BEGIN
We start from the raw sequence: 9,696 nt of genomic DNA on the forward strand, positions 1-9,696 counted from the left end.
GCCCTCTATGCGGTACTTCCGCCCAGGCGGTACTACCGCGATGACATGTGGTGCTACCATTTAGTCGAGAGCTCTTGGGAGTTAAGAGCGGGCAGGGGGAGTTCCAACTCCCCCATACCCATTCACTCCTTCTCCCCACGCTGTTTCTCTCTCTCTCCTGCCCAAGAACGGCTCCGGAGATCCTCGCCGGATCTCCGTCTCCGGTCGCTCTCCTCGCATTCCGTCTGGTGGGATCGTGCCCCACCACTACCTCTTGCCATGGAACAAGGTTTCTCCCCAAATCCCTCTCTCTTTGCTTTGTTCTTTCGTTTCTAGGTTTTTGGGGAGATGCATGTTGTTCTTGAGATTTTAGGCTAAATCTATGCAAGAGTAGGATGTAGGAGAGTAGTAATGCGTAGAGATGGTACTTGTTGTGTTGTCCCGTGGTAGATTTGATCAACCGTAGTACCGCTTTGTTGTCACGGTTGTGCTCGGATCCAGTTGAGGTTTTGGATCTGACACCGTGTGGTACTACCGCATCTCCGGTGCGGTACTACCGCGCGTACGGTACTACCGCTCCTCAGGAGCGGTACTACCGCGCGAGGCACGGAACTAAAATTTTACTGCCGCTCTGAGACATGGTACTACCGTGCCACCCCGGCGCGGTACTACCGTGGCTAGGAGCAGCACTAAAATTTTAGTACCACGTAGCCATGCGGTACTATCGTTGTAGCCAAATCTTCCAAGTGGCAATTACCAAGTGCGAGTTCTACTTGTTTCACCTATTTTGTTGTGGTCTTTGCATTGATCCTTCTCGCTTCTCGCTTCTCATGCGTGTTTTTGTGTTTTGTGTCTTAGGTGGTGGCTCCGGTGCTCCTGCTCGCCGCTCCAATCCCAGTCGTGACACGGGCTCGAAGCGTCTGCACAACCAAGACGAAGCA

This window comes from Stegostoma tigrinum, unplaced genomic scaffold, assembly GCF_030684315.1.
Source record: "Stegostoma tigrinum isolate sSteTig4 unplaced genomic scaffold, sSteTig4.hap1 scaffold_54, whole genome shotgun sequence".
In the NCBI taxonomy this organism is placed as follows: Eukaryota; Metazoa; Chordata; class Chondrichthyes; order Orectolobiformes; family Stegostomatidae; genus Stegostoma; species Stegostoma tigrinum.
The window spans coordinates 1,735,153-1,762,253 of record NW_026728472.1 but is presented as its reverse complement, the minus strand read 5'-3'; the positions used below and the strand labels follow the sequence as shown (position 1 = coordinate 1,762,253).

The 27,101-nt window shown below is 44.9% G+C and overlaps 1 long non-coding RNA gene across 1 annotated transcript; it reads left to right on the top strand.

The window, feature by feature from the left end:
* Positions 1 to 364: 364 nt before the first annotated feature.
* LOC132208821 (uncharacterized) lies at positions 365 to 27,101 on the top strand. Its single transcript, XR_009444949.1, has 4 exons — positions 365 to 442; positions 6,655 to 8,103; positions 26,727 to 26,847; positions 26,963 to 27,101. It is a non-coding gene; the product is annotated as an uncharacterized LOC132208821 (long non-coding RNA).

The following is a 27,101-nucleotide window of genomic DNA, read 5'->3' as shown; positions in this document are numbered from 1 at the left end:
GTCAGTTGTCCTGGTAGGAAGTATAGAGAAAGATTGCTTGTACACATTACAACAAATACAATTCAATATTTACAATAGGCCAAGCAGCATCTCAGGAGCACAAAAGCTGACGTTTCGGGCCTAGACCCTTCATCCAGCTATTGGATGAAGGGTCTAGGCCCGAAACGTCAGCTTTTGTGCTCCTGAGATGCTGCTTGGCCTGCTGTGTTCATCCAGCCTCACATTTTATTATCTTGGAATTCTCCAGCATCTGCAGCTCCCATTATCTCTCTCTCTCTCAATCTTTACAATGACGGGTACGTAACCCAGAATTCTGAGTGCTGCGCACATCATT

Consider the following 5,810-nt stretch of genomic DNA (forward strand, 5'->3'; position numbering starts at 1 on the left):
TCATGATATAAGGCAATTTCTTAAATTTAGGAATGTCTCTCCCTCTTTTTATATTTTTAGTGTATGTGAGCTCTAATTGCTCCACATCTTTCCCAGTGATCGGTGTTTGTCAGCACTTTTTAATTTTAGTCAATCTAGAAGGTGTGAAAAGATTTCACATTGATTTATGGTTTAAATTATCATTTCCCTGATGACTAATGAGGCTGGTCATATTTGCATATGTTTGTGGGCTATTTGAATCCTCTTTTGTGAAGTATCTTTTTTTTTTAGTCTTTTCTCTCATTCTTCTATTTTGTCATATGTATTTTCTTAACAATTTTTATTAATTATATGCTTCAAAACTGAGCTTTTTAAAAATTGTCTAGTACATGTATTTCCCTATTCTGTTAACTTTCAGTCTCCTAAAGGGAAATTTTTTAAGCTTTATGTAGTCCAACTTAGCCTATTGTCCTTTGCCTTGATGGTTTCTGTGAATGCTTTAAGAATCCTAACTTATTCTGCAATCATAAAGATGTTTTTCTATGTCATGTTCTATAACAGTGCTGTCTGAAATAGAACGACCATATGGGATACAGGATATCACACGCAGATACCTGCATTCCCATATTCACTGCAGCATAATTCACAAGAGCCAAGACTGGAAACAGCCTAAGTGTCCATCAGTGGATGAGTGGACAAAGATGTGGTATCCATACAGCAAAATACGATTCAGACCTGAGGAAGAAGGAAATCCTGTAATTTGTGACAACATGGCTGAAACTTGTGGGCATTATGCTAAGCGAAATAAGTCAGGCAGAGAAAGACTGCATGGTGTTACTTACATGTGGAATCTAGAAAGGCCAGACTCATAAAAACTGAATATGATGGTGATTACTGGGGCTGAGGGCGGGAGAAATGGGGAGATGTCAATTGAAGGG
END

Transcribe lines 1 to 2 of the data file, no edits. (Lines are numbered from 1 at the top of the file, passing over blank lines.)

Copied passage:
We start from the raw sequence: 9,696 nt of genomic DNA on the forward strand, positions 1-9,696 counted from the left end.
GCCCTCTATGCGGTACTTCCGCCCAGGCGGTACTACCGCGATGACATGTGGTGCTACCATTTAGTCGAGAGCTCTTGGGAGTTAAGAGCGGGCAGGGGGAGTTCCAACTCCCCCATACCCATTCACTCCTTCTCCCCACGCTGTTTCTCTCTCTCTCCTGCCCAAGAACGGCTCCGGAGATCCTCGCCGGATCTCCGTCTCCGGTCGCTCTCCTCGCATTCCGTCTGGTGGGATCGTGCCCCACCACTACCTCTTGCCATGGAACAAGGTTTCTCCCCAAATCCCTCTCTCTTTGCTTTGTTCTTTCGTTTCTAGGTTTTTGGGGAGATGCATGTTGTTCTTGAGATTTTAGGCTAAATCTATGCAAGAGTAGGATGTAGGAGAGTAGTAATGCGTAGAGATGGTACTTGTTGTGTTGTCCCGTGGTAGATTTGATCAACCGTAGTACCGCTTTGTTGTCACGGTTGTGCTCGGATCCAGTTGAGGTTTTGGATCTGACACCGTGTGGTACTACCGCATCTCCGGTGCGGTACTACCGCGCGTACGGTACTACCGCTCCTCAGGAGCGGTACTACCGCGCGAGGCACGGAACTAAAATTTTACTGCCGCTCTGAGACATGGTACTACCGTGCCACCCCGGCGCGGTACTACCGTGGCTAGGAGCAGCACTAAAATTTTAGTACCACGTAGCCATGCGGTACTATCGTTGTAGCCAAATCTTCCAAGTGGCAATTACCAAGTGCGAGTTCTACTTGTTTCACCTATTTTGTTGTGGTCTTTGCATTGATCCTTCTCGCTTCTCGCTTCTCATGCGTGTTTTTGTGTTTTGTGTCTTAGGTGGTGGCTCCGGTGCTCCTGCTCGCCGCTCCAATCCCAGTCGTGACACGGGCTCGAAGCGTCTGCACAACCAAGACGAAGCA